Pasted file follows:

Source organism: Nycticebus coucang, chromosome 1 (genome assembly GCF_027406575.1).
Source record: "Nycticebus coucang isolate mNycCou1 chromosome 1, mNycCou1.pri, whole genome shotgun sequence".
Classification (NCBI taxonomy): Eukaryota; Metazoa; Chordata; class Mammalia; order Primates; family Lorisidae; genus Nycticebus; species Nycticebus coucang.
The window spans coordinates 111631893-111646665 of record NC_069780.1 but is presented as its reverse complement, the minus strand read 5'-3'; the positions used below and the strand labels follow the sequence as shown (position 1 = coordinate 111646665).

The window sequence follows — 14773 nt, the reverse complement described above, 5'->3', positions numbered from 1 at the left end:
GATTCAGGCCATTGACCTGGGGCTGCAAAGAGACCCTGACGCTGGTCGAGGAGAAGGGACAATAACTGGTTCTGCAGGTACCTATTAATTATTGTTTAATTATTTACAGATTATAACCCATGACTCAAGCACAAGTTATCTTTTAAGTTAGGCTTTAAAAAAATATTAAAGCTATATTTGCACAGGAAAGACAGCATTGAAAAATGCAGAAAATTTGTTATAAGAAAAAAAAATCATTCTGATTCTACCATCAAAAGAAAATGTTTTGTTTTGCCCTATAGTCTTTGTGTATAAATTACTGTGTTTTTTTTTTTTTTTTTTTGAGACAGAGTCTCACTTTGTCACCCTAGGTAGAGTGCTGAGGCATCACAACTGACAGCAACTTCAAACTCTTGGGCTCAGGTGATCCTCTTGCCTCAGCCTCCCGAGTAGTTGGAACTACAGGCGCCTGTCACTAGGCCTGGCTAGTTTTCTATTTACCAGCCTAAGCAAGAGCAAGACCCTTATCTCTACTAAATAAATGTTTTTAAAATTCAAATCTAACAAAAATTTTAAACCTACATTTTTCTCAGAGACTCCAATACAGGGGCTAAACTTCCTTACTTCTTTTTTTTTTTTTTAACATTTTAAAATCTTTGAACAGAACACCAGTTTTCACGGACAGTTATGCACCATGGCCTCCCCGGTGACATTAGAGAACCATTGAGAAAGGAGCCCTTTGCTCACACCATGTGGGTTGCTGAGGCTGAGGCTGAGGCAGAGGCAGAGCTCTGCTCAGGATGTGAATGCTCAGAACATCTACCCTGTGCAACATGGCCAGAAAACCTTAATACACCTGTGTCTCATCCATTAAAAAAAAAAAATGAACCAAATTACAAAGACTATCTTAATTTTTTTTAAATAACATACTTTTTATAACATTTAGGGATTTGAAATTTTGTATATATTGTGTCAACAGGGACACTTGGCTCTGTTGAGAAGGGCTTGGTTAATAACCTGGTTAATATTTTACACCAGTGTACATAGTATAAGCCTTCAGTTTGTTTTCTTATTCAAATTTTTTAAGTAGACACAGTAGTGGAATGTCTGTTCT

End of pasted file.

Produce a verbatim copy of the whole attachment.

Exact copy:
Source organism: Nycticebus coucang, chromosome 1 (genome assembly GCF_027406575.1).
Source record: "Nycticebus coucang isolate mNycCou1 chromosome 1, mNycCou1.pri, whole genome shotgun sequence".
Classification (NCBI taxonomy): Eukaryota; Metazoa; Chordata; class Mammalia; order Primates; family Lorisidae; genus Nycticebus; species Nycticebus coucang.
The window spans coordinates 111631893-111646665 of record NC_069780.1 but is presented as its reverse complement, the minus strand read 5'-3'; the positions used below and the strand labels follow the sequence as shown (position 1 = coordinate 111646665).

The window sequence follows — 14773 nt, the reverse complement described above, 5'->3', positions numbered from 1 at the left end:
GATTCAGGCCATTGACCTGGGGCTGCAAAGAGACCCTGACGCTGGTCGAGGAGAAGGGACAATAACTGGTTCTGCAGGTACCTATTAATTATTGTTTAATTATTTACAGATTATAACCCATGACTCAAGCACAAGTTATCTTTTAAGTTAGGCTTTAAAAAAATATTAAAGCTATATTTGCACAGGAAAGACAGCATTGAAAAATGCAGAAAATTTGTTATAAGAAAAAAAAATCATTCTGATTCTACCATCAAAAGAAAATGTTTTGTTTTGCCCTATAGTCTTTGTGTATAAATTACTGTGTTTTTTTTTTTTTTTTTTTGAGACAGAGTCTCACTTTGTCACCCTAGGTAGAGTGCTGAGGCATCACAACTGACAGCAACTTCAAACTCTTGGGCTCAGGTGATCCTCTTGCCTCAGCCTCCCGAGTAGTTGGAACTACAGGCGCCTGTCACTAGGCCTGGCTAGTTTTCTATTTACCAGCCTAAGCAAGAGCAAGACCCTTATCTCTACTAAATAAATGTTTTTAAAATTCAAATCTAACAAAAATTTTAAACCTACATTTTTCTCAGAGACTCCAATACAGGGGCTAAACTTCCTTACTTCTTTTTTTTTTTTTTAACATTTTAAAATCTTTGAACAGAACACCAGTTTTCACGGACAGTTATGCACCATGGCCTCCCCGGTGACATTAGAGAACCATTGAGAAAGGAGCCCTTTGCTCACACCATGTGGGTTGCTGAGGCTGAGGCTGAGGCAGAGGCAGAGCTCTGCTCAGGATGTGAATGCTCAGAACATCTACCCTGTGCAACATGGCCAGAAAACCTTAATACACCTGTGTCTCATCCATTAAAAAAAAAAAATGAACCAAATTACAAAGACTATCTTAATTTTTTTTAAATAACATACTTTTTATAACATTTAGGGATTTGAAATTTTGTATATATTGTGTCAACAGGGACACTTGGCTCTGTTGAGAAGGGCTTGGTTAATAACCTGGTTAATATTTTACACCAGTGTACATAGTATAAGCCTTCAGTTTGTTTTCTTATTCAAATTTTTTAAGTAGACACAGTAGTGGAATGTCTGTTCT